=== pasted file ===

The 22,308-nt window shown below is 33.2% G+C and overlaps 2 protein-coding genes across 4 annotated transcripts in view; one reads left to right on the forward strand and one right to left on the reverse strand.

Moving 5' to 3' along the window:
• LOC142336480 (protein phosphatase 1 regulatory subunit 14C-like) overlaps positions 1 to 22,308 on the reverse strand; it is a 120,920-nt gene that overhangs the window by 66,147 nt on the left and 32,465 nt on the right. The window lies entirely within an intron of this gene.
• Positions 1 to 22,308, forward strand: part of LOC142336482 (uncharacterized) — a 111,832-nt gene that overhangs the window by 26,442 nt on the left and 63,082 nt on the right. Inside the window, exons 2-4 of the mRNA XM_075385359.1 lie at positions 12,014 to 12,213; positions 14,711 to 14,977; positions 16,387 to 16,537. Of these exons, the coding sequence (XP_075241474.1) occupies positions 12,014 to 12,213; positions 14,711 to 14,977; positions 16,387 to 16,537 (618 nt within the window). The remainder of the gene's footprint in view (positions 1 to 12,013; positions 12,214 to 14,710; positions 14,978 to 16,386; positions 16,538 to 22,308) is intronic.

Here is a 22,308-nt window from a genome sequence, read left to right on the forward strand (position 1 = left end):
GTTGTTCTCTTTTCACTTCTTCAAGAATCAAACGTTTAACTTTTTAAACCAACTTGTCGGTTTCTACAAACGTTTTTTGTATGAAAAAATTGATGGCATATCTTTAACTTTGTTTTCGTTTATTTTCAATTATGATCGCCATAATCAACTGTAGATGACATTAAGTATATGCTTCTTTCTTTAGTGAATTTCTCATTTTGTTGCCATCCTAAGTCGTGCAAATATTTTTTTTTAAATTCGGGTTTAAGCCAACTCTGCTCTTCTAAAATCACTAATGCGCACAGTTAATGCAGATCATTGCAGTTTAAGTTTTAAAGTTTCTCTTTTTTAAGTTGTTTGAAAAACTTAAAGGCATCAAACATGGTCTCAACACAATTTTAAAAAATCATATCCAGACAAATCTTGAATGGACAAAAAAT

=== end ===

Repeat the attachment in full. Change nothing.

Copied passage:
The 22,308-nt window shown below is 33.2% G+C and overlaps 2 protein-coding genes across 4 annotated transcripts in view; one reads left to right on the forward strand and one right to left on the reverse strand.

Moving 5' to 3' along the window:
• LOC142336480 (protein phosphatase 1 regulatory subunit 14C-like) overlaps positions 1 to 22,308 on the reverse strand; it is a 120,920-nt gene that overhangs the window by 66,147 nt on the left and 32,465 nt on the right. The window lies entirely within an intron of this gene.
• Positions 1 to 22,308, forward strand: part of LOC142336482 (uncharacterized) — a 111,832-nt gene that overhangs the window by 26,442 nt on the left and 63,082 nt on the right. Inside the window, exons 2-4 of the mRNA XM_075385359.1 lie at positions 12,014 to 12,213; positions 14,711 to 14,977; positions 16,387 to 16,537. Of these exons, the coding sequence (XP_075241474.1) occupies positions 12,014 to 12,213; positions 14,711 to 14,977; positions 16,387 to 16,537 (618 nt within the window). The remainder of the gene's footprint in view (positions 1 to 12,013; positions 12,214 to 14,710; positions 14,978 to 16,386; positions 16,538 to 22,308) is intronic.

Here is a 22,308-nt window from a genome sequence, read left to right on the forward strand (position 1 = left end):
GTTGTTCTCTTTTCACTTCTTCAAGAATCAAACGTTTAACTTTTTAAACCAACTTGTCGGTTTCTACAAACGTTTTTTGTATGAAAAAATTGATGGCATATCTTTAACTTTGTTTTCGTTTATTTTCAATTATGATCGCCATAATCAACTGTAGATGACATTAAGTATATGCTTCTTTCTTTAGTGAATTTCTCATTTTGTTGCCATCCTAAGTCGTGCAAATATTTTTTTTTAAATTCGGGTTTAAGCCAACTCTGCTCTTCTAAAATCACTAATGCGCACAGTTAATGCAGATCATTGCAGTTTAAGTTTTAAAGTTTCTCTTTTTTAAGTTGTTTGAAAAACTTAAAGGCATCAAACATGGTCTCAACACAATTTTAAAAAATCATATCCAGACAAATCTTGAATGGACAAAAAAT